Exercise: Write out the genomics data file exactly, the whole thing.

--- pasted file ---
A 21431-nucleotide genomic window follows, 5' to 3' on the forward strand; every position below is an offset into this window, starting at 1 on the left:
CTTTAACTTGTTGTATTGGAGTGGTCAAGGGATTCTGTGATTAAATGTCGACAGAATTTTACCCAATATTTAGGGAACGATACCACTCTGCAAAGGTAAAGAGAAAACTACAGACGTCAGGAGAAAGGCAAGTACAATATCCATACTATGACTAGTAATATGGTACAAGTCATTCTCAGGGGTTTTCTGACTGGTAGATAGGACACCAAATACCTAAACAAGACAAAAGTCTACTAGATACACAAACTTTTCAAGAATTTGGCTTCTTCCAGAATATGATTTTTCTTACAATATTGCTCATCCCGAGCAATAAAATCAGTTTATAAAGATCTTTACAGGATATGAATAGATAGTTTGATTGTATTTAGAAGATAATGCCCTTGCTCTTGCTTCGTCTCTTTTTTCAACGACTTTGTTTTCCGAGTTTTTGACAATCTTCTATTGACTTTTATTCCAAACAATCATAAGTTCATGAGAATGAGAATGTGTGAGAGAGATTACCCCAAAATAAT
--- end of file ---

A 21431-nucleotide genomic window follows, 5' to 3' on the forward strand; every position below is an offset into this window, starting at 1 on the left:
CTTTAACTTGTTGTATTGGAGTGGTCAAGGGATTCTGTGATTAAATGTCGACAGAATTTTACCCAATATTTAGGGAACGATACCACTCTGCAAAGGTAAAGAGAAAACTACAGACGTCAGGAGAAAGGCAAGTACAATATCCATACTATGACTAGTAATATGGTACAAGTCATTCTCAGGGGTTTTCTGACTGGTAGATAGGACACCAAATACCTAAACAAGACAAAAGTCTACTAGATACACAAACTTTTCAAGAATTTGGCTTCTTCCAGAATATGATTTTTCTTACAATATTGCTCATCCCGAGCAATAAAATCAGTTTATAAAGATCTTTACAGGATATGAATAGATAGTTTGATTGTATTTAGAAGATAATGCCCTTGCTCTTGCTTCGTCTCTTTTTTCAACGACTTTGTTTTCCGAGTTTTTGACAATCTTCTATTGACTTTTATTCCAAACAATCATAAGTTCATGAGAATGAGAATGTGTGAGAGAGATTACCCCAAAATAAT